• Not sensitive or specific for clinical deficiency 
          • Total serum B12 <150 pmol/L is usually consistent with significant clinical deficiency , however results at the lower end of the normal range may in fact be deficient (false negative)
      • Full blood examination and film - macrocytic red cells, hypersegmented neutrophils. Note: Macrocytosis can be masked by concomitant iron deficiency and thalassemia, and is not a useful screening test. Leukopaenia/thrombocytopenia/pancytopaenia are all possible associations.

      If B12 deficiency is confirmed:

      • Urinary methylmalonic acid (MMA) and serum homocysteine are useful to confirm tissue deficiency. One or both are elevated in almost all patients with clinical deficiency, but decrease immediately after treatment. Homocysteine may also be elevated in folate deficiency
      • Haemolysis screen - Increased LDH (often very high), bilirubin and AST, decreased haptoglobin
      • Iron studies and red cell folate for coexisting deficiency
      • Bone marrow aspirate is not usually necessary
      • If history does not suggestive dietary deficiency, consider other causes and investigate as appropriate.

      Special note: B12 screening and preventive treatment in Afghan cohorts

      We have seen widespread B12 deficiency in refugee children from Afghanistan in 2021-22. 

      • We suggest FBE, ferritin, B12 and folate screening for all new arrivals from Afghanistan. 
      • In infants, and anyone with poor nutrition, disability or neurological symptoms (all ages) - prioritise early screening, and also check serum homocysteine, and urine methylmalonic acid (Note - these tests may not be possible, and also may be billed outside the hospital setting).
      • Where screening will be delayed, commence 3m oral B12 supplements (100 mcg oral daily, all ages), or give 1000 mcg IMI if possible.
        • When screening is later completed: if B12 levels are replete - stop supplements and repeat levels in 3-6 months, if levels remain low, complete serum homocysteine & urine methylmalonic acid, and seek specialist advice.
      • Provide appropriate dietary advice.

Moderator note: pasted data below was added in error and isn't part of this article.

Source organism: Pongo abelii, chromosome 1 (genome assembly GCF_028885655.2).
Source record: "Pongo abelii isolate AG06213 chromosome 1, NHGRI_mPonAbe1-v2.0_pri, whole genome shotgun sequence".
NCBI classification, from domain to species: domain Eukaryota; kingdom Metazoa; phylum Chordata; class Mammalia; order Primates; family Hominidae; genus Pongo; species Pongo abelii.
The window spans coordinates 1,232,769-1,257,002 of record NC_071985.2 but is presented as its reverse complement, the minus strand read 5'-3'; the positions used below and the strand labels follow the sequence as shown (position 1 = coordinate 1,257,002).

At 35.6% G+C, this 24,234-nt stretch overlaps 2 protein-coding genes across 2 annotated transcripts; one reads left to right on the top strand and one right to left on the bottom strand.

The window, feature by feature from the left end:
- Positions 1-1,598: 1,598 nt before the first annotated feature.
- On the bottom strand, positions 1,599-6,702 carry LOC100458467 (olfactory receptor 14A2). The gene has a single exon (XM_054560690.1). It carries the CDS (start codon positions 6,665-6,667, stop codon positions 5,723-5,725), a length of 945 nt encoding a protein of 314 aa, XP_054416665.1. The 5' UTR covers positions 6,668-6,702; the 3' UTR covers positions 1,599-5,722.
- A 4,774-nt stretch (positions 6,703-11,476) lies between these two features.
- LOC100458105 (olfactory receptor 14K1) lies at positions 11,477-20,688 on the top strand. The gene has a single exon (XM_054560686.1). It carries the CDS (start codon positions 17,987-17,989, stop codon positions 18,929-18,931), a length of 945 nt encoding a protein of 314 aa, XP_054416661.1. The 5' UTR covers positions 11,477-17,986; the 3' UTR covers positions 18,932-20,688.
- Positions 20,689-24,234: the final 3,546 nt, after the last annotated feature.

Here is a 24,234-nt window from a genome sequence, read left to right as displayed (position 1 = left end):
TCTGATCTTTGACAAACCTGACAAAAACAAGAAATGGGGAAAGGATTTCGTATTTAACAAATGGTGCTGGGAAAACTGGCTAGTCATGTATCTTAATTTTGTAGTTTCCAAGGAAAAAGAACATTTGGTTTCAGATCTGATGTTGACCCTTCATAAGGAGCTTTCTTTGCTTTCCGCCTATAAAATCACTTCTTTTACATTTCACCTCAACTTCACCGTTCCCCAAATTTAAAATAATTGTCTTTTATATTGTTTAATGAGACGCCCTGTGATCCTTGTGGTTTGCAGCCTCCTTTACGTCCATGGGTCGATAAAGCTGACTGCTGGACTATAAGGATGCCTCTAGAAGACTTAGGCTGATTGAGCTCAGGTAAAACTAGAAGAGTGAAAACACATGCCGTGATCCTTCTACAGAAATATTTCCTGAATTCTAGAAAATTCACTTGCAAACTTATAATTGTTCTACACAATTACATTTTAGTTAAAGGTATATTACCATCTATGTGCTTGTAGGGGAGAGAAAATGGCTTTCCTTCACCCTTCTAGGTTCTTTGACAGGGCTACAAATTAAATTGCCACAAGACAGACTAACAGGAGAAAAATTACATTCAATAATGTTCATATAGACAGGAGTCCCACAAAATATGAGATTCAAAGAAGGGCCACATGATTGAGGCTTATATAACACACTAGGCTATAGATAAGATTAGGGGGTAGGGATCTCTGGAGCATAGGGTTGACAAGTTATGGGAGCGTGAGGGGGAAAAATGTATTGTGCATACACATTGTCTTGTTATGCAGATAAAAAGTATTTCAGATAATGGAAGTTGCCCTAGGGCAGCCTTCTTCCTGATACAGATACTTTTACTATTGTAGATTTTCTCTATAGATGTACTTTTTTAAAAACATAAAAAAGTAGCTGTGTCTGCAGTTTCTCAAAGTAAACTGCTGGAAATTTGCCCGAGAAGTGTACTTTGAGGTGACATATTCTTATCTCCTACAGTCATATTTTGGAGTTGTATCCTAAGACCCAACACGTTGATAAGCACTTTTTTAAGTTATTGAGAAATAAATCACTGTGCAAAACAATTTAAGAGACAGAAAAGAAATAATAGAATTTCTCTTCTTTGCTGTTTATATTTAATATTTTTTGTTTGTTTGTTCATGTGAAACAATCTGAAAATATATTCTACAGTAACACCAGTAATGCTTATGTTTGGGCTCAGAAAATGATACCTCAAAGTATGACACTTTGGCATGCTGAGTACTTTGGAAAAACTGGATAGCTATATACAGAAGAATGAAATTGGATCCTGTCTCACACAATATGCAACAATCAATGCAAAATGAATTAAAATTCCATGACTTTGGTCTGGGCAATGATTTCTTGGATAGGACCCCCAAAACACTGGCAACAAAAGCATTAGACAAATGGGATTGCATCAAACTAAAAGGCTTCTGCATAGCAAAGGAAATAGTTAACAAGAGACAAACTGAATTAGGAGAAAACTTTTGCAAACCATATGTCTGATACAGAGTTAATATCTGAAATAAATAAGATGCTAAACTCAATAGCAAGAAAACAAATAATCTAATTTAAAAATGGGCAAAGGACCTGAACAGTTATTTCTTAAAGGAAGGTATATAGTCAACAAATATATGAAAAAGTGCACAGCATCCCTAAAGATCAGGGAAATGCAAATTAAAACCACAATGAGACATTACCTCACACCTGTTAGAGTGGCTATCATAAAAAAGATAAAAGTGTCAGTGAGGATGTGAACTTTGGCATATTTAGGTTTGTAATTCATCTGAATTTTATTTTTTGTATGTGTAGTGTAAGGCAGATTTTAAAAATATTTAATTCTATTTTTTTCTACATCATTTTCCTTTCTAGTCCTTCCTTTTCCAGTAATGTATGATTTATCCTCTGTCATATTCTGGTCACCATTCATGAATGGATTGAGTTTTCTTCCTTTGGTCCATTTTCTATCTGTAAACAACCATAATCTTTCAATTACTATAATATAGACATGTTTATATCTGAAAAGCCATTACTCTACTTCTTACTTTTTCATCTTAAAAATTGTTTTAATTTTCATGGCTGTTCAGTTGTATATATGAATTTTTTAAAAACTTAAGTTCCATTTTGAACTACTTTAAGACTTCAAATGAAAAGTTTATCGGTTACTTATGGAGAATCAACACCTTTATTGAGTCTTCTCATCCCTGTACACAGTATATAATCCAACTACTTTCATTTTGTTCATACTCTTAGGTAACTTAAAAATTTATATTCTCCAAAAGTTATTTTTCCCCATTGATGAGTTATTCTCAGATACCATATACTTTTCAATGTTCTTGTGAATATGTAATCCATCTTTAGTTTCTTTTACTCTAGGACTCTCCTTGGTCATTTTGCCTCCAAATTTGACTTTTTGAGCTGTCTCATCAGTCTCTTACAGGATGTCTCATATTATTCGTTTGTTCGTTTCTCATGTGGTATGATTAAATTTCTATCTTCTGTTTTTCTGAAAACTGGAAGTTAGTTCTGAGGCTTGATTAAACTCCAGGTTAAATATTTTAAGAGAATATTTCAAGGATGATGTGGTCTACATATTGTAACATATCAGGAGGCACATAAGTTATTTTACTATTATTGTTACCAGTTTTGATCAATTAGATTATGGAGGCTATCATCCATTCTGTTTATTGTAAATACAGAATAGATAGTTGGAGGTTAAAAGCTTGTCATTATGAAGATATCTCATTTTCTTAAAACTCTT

• In breastfeeding infants with low B12 - seek specialist advice, and ensure their mothers also have screening for B12 and treatment if deficiency identified. 


      Seek specialist advice for patients with symptomatic B12 deficiency. At RCH management is usually in consultation with the Haematology and/or the Metabolic units. 

      For infants and those with neurological involvement, standard replacement is intramuscular B12 (hydroxocobalamin (preferred), cyanocobalamin). Although oral doses (cyanocobalamin) are poorly absorbed (0.5-4% absorbed), high doses can be effective for lower-risk cases - i.e. older children/adults without evidence of tissue deficiency (i.e. no clinical features and normal homocysteine/MMA).

      Regimens vary:

      • Infants with clinical deficiency (macrocytic anaemia or neurological involvement) - one approach would be:
        • 250-1000 mcg intramuscular B12, on alternate days for 1-2 weeks, then 250 mcg weekly 
        • Short term parenteral therapy is often sufficient, especially if maternal deficiency is proven 
        • Switch to oral supplements once child is well, no diarrhoea, feeding improved, and maternal stores are replaced 
        • If diagnosis is unclear, where a metabolic cause is possible, or there are ongoing symptoms, seek ongoing specialist advice 
      • Older children with mild disease - an alternative would be: 
        • 1000 mcg oral daily 
      • Subclinical, dietary deficiency 
        • 50-200 mcg oral daily (generally as 100 mcg tablets, which can be crushed; also available as sublingual sprays/tablets - note: there is limited evidence to inform dosing for sublingual/spray replacement, but small studies suggest therapy is effective if the dose is sufficient)
        • Increase dietary intake
      • Supplement (not deficient, no dietary intake)
        • 50-100 mcg daily or alternate daily.


      • In infants and children with severe deficiency, repeat homocysteine and MMA levels 1-2 weeks after commencement of treatment (levels should normalise quickly). Once established on oral therapy, repeat B12 levels after 3 months, then regularly until several months after completing treatment 
      • Patients with deficiency due to metabolic causes require individual and specialised management
      • In patients with subclinical deficiency: repeat B12 levels at 3 months, treat for 3-6 months total.

      Rapid clinical improvement is usually seen with replacement, but neurological impairment may persist if there has been prolonged deficiency. Long term developmental follow-up may be required if presentation included neurological features (seizures and neurocognitive deficits are common). 

      Immigrant health resources Author: Daniel Engelman. Initial - November 2013, reviewed and updated Sophie Oldfield, Georgie Paxton and Rija Khanal, April 2022. Contact: